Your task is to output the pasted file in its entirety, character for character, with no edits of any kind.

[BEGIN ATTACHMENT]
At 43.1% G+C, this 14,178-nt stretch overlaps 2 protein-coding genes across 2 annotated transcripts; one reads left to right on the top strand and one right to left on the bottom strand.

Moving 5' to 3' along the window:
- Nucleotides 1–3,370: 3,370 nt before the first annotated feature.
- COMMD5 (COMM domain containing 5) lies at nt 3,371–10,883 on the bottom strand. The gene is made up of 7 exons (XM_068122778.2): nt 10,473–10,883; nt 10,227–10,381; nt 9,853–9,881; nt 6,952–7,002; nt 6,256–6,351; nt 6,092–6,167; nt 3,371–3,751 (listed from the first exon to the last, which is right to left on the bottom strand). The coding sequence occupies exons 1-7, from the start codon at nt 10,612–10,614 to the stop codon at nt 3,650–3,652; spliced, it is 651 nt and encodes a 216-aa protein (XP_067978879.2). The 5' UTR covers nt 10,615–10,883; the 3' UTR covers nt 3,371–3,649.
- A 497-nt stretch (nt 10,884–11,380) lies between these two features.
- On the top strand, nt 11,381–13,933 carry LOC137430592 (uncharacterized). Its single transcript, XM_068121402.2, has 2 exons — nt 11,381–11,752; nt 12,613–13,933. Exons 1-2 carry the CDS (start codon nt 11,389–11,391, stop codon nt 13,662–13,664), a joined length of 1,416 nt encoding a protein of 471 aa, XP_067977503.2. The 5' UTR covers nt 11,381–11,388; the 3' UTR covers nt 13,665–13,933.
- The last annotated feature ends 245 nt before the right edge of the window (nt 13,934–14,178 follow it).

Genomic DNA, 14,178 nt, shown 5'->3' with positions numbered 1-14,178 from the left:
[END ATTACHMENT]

At 43.1% G+C, this 14,178-nt stretch overlaps 2 protein-coding genes across 2 annotated transcripts; one reads left to right on the top strand and one right to left on the bottom strand.

Moving 5' to 3' along the window:
- Nucleotides 1–3,370: 3,370 nt before the first annotated feature.
- COMMD5 (COMM domain containing 5) lies at nt 3,371–10,883 on the bottom strand. The gene is made up of 7 exons (XM_068122778.2): nt 10,473–10,883; nt 10,227–10,381; nt 9,853–9,881; nt 6,952–7,002; nt 6,256–6,351; nt 6,092–6,167; nt 3,371–3,751 (listed from the first exon to the last, which is right to left on the bottom strand). The coding sequence occupies exons 1-7, from the start codon at nt 10,612–10,614 to the stop codon at nt 3,650–3,652; spliced, it is 651 nt and encodes a 216-aa protein (XP_067978879.2). The 5' UTR covers nt 10,615–10,883; the 3' UTR covers nt 3,371–3,649.
- A 497-nt stretch (nt 10,884–11,380) lies between these two features.
- On the top strand, nt 11,381–13,933 carry LOC137430592 (uncharacterized). Its single transcript, XM_068121402.2, has 2 exons — nt 11,381–11,752; nt 12,613–13,933. Exons 1-2 carry the CDS (start codon nt 11,389–11,391, stop codon nt 13,662–13,664), a joined length of 1,416 nt encoding a protein of 471 aa, XP_067977503.2. The 5' UTR covers nt 11,381–11,388; the 3' UTR covers nt 13,665–13,933.
- The last annotated feature ends 245 nt before the right edge of the window (nt 13,934–14,178 follow it).

Genomic DNA, 14,178 nt, shown 5'->3' with positions numbered 1-14,178 from the left: